I think I suffered heart failure in Corfu during the third week of July. I think I had heart failure then, although I can't be certain, because the amiable doctor I consulted in the small town of Kassiopi diagnosed bronchitis, and put me on a short and intense course of antibiotics. My best friend, Jeremy, with whom I was on holiday, had a persistent cold, and the doctor reasoned that I had somehow picked up a stray germ or two. That, he explained, was the cause of my breathlessness. I felt instantly reassured, and the medicine that he prescribed seemed to do its work. Within 24 hours I was breathing normally again.
Or was I? Soon after returning to London, I began to notice that I was often slightly out of breath after taking a long walk or climbing the three flights of stairs that lead to my kitchen. I emphasise "slightly" for the reason that I wasn't worried - perhaps I had simply walked too far this time, or darted too quickly up the stairs. I wasn't aware that my body was sending me instructions to slow down and to stay calm.
Then, early on the morning of September 23, in a hotel room in Neptun, a beauty spot near the Black Sea, I experienced once more what I had endured briefly in Corfu. The circumstances were almost identical. I awoke at 3am from an unsteady sleep gasping for breath. I assumed I was having a bronchial attack and told myself that there were tablets I could take before the literary conference I was attending resumed. Yet whenever I attempted to lie flat on the bed, the chronic breathlessness returned, urging me to stand upright and pace about the room.
By 6.45 I could bear it no longer. I showered, dressed quickly and staggered down to the reception desk of the Hotel Arad. A woman was vacuuming the carpet. "Doctor," I managed to splutter, and she switched off the machine and rushed into the adjoining office, where the overnight receptionist was enjoying a nap.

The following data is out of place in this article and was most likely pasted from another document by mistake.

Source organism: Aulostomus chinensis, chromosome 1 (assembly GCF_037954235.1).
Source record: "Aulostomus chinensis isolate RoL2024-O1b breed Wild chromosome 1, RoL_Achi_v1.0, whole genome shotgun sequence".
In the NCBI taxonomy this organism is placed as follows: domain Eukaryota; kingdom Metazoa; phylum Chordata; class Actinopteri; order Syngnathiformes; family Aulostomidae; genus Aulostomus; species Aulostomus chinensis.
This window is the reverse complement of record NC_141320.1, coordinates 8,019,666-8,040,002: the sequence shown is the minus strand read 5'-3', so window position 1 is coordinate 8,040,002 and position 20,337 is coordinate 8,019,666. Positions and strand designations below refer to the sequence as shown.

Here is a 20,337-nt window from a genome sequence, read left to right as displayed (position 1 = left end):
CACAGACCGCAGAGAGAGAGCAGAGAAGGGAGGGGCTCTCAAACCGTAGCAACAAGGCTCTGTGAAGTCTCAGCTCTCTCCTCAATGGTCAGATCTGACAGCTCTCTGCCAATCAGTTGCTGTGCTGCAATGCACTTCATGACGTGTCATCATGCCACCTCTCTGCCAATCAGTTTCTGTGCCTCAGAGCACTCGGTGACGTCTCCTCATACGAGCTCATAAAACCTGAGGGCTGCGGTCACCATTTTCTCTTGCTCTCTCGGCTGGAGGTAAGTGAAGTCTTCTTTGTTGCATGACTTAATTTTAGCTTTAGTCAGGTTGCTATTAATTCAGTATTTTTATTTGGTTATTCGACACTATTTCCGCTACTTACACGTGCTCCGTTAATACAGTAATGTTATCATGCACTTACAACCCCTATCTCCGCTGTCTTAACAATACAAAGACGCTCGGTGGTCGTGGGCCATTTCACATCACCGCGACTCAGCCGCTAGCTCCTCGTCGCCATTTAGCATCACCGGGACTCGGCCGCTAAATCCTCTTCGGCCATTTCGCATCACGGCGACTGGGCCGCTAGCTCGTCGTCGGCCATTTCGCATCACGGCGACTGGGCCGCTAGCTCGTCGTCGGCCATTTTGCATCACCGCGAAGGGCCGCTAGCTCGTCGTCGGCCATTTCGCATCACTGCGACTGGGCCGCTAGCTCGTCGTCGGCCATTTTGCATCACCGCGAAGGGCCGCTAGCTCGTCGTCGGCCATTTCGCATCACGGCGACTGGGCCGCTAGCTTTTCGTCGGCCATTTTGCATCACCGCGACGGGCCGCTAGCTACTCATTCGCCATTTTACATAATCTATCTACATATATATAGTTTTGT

She awoke, and was soon phoning the hospital in nearby Mangalia. I asked her to contact one of the Romanian interpreters who were staying with the foreign writers, and within moments, Manela was at my side. She translated as I informed the two paramedics, who had arrived at five past seven, that I was prone to bronchitis and was in urgent need of antibiotics. These, I learned, could be purchased at the hospital's dispensary. The paramedics insisted that Manela accompany me, and she was initially disgruntled - understandably, for she had much work to get through.
I learned later that she had never been inside a hospital before, and was startled and discomfited by what was revealed about my state of ill health. In the accidents and emergencies department, the doctor on duty, who resembled the young Ava Gardner, scorned the idea of bronchitis. She instructed her staff to perform an ECG and to fit me up with an oxygen mask. I was given two injections, one of which, I was assured, would make me pass water instantly. Sure enough, the urge to pee was soon overpowering. I was handed the bottom half of a plastic Fanta bottle - part of the label was still intact - and some resourceful soul, sensing that a serrated edge might damage the penis, had moulded the plastic into a rather pretty fluted shape. I was shocked, amused, and touched by turns.
By eight o'clock, I was aware that I had a heart disorder. I was to be transferred to the general hospital in Constanza, where I would undergo tests and be placed under careful observation.